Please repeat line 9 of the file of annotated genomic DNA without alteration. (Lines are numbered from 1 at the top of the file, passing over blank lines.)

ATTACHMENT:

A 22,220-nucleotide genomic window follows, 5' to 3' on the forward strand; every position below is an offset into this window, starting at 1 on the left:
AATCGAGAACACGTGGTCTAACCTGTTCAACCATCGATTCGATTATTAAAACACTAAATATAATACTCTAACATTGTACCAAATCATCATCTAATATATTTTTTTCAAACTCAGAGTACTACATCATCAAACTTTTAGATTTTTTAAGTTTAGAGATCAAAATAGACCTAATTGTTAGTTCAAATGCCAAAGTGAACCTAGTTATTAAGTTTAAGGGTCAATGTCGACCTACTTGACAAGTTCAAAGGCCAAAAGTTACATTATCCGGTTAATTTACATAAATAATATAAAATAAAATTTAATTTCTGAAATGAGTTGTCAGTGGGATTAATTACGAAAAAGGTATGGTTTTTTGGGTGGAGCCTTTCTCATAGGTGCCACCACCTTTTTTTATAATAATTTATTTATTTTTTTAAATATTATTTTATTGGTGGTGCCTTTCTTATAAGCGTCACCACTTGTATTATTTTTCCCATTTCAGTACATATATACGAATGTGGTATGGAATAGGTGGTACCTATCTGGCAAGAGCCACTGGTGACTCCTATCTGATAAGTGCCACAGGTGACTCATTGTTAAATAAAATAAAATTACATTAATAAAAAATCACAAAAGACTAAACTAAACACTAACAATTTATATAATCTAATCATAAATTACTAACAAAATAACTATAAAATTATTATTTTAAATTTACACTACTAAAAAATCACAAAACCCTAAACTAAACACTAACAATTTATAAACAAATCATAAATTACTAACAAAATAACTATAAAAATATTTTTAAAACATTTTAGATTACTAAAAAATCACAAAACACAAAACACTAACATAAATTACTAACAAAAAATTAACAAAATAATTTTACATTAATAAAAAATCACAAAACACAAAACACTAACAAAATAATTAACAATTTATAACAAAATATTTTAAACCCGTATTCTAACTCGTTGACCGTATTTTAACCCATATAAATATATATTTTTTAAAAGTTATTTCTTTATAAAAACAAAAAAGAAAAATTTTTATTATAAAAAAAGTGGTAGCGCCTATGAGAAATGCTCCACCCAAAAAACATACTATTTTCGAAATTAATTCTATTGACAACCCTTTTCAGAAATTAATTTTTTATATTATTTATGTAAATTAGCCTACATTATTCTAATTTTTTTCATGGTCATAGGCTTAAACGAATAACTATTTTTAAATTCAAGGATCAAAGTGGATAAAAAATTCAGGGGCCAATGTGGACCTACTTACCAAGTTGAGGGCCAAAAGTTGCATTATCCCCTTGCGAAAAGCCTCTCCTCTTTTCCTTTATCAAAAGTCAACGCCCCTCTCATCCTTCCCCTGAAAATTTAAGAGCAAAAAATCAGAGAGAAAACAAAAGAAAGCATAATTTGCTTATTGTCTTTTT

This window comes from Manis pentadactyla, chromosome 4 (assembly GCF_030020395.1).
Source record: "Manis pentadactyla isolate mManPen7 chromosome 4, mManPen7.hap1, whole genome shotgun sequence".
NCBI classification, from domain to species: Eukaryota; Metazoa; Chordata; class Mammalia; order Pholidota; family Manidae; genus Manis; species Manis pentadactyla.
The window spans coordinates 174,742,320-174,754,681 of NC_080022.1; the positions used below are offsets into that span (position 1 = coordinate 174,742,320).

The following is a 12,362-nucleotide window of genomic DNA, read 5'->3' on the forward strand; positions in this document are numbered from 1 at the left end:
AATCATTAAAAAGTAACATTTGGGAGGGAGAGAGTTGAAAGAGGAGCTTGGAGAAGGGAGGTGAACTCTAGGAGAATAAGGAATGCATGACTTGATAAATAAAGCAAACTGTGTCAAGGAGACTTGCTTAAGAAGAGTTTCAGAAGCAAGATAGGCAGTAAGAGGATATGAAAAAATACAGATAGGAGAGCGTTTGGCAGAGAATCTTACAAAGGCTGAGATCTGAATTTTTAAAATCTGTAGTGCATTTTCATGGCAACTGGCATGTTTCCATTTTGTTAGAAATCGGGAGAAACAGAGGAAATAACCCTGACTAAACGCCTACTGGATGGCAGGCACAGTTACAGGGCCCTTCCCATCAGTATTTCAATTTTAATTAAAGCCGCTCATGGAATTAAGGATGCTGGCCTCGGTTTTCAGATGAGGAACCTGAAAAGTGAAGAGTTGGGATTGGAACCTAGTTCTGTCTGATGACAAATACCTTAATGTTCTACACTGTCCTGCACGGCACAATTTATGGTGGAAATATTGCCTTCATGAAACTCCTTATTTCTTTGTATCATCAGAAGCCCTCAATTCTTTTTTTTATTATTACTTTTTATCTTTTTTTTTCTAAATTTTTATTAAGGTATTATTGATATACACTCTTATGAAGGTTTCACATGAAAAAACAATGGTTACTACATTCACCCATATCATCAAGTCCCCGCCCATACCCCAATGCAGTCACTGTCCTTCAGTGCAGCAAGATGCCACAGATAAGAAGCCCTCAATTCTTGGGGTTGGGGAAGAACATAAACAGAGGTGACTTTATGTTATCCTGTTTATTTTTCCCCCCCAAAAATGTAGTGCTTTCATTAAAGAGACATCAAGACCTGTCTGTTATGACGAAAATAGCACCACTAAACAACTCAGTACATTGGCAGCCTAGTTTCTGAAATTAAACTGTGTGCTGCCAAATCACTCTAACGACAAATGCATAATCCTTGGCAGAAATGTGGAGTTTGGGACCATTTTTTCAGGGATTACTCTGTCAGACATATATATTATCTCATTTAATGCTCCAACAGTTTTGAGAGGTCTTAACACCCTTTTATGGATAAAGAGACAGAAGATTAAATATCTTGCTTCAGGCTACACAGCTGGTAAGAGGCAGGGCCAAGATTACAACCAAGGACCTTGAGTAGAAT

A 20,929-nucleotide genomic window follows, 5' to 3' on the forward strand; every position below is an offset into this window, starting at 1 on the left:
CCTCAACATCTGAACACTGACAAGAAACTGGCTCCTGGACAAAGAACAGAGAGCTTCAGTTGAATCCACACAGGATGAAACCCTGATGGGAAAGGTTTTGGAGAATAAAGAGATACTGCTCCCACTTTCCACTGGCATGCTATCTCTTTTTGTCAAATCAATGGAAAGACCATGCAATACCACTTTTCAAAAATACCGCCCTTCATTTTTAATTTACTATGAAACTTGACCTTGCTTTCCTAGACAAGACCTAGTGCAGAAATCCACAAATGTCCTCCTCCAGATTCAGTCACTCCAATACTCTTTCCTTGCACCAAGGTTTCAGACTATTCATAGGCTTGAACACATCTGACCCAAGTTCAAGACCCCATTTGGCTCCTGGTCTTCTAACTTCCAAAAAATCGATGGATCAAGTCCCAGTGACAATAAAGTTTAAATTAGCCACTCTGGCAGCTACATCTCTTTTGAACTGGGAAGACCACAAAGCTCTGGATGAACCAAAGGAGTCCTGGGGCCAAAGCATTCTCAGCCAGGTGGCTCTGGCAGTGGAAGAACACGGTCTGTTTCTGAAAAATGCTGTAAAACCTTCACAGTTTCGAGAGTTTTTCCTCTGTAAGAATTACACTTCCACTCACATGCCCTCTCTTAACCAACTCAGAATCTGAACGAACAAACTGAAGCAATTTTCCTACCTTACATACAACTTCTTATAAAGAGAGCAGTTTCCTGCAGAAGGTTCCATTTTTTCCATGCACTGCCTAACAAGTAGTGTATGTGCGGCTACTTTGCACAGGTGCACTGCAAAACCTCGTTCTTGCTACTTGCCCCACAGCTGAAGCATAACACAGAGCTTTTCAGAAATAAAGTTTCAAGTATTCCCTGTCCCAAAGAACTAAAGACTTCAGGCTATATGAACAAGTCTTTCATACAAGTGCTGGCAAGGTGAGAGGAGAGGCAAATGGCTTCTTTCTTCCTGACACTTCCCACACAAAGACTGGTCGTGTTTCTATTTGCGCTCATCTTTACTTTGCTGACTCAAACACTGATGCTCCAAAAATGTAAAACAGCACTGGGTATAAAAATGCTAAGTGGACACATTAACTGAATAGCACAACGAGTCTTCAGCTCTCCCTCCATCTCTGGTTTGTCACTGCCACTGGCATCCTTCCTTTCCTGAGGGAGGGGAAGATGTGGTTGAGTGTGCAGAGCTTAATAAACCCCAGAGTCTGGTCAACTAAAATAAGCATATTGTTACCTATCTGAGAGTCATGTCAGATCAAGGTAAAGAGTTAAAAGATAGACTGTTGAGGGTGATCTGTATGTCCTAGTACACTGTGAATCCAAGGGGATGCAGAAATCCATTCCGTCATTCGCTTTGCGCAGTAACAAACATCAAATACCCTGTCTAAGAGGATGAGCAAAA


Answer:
A 20,929-nucleotide genomic window follows, 5' to 3' on the forward strand; every position below is an offset into this window, starting at 1 on the left: